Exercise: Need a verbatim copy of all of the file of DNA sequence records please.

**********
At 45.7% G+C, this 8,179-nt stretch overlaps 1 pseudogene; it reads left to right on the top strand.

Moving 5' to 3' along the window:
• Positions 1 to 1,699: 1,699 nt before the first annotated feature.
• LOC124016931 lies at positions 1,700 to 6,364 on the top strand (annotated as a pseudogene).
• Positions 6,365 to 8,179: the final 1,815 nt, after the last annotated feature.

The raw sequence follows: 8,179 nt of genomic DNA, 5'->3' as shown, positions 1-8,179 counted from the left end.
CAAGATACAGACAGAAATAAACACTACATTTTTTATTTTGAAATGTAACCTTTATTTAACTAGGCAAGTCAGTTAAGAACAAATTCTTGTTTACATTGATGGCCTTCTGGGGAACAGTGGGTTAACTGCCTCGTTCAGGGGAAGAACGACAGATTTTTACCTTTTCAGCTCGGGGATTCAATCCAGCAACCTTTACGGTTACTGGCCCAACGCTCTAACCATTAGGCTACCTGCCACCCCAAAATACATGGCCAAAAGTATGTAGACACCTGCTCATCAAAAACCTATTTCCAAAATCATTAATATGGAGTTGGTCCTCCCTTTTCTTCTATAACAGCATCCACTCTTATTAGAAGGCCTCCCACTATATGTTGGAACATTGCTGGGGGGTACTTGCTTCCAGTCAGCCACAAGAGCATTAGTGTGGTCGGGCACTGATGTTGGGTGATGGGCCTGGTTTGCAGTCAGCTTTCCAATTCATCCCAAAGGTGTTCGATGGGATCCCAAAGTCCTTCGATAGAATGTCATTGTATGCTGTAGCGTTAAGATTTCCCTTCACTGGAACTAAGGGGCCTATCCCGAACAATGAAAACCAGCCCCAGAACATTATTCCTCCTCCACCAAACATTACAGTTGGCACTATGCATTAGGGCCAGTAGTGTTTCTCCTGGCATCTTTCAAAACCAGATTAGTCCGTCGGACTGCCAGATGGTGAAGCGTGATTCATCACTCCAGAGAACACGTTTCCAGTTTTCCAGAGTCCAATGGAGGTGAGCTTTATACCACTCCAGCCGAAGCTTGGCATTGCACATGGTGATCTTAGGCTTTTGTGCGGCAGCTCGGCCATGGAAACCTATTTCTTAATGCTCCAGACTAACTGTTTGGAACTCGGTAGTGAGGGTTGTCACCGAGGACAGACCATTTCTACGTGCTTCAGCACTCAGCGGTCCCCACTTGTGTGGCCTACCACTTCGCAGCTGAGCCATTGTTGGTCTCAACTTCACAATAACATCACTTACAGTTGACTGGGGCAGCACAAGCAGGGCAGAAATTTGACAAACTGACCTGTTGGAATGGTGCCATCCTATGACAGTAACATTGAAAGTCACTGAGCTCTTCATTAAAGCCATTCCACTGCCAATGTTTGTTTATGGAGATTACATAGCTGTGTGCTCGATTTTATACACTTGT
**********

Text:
At 45.7% G+C, this 8,179-nt stretch overlaps 1 pseudogene; it reads left to right on the top strand.

Moving 5' to 3' along the window:
• Positions 1 to 1,699: 1,699 nt before the first annotated feature.
• LOC124016931 lies at positions 1,700 to 6,364 on the top strand (annotated as a pseudogene).
• Positions 6,365 to 8,179: the final 1,815 nt, after the last annotated feature.

The raw sequence follows: 8,179 nt of genomic DNA, 5'->3' as shown, positions 1-8,179 counted from the left end.
CAAGATACAGACAGAAATAAACACTACATTTTTTATTTTGAAATGTAACCTTTATTTAACTAGGCAAGTCAGTTAAGAACAAATTCTTGTTTACATTGATGGCCTTCTGGGGAACAGTGGGTTAACTGCCTCGTTCAGGGGAAGAACGACAGATTTTTACCTTTTCAGCTCGGGGATTCAATCCAGCAACCTTTACGGTTACTGGCCCAACGCTCTAACCATTAGGCTACCTGCCACCCCAAAATACATGGCCAAAAGTATGTAGACACCTGCTCATCAAAAACCTATTTCCAAAATCATTAATATGGAGTTGGTCCTCCCTTTTCTTCTATAACAGCATCCACTCTTATTAGAAGGCCTCCCACTATATGTTGGAACATTGCTGGGGGGTACTTGCTTCCAGTCAGCCACAAGAGCATTAGTGTGGTCGGGCACTGATGTTGGGTGATGGGCCTGGTTTGCAGTCAGCTTTCCAATTCATCCCAAAGGTGTTCGATGGGATCCCAAAGTCCTTCGATAGAATGTCATTGTATGCTGTAGCGTTAAGATTTCCCTTCACTGGAACTAAGGGGCCTATCCCGAACAATGAAAACCAGCCCCAGAACATTATTCCTCCTCCACCAAACATTACAGTTGGCACTATGCATTAGGGCCAGTAGTGTTTCTCCTGGCATCTTTCAAAACCAGATTAGTCCGTCGGACTGCCAGATGGTGAAGCGTGATTCATCACTCCAGAGAACACGTTTCCAGTTTTCCAGAGTCCAATGGAGGTGAGCTTTATACCACTCCAGCCGAAGCTTGGCATTGCACATGGTGATCTTAGGCTTTTGTGCGGCAGCTCGGCCATGGAAACCTATTTCTTAATGCTCCAGACTAACTGTTTGGAACTCGGTAGTGAGGGTTGTCACCGAGGACAGACCATTTCTACGTGCTTCAGCACTCAGCGGTCCCCACTTGTGTGGCCTACCACTTCGCAGCTGAGCCATTGTTGGTCTCAACTTCACAATAACATCACTTACAGTTGACTGGGGCAGCACAAGCAGGGCAGAAATTTGACAAACTGACCTGTTGGAATGGTGCCATCCTATGACAGTAACATTGAAAGTCACTGAGCTCTTCATTAAAGCCATTCCACTGCCAATGTTTGTTTATGGAGATTACATAGCTGTGTGCTCGATTTTATACACTTGT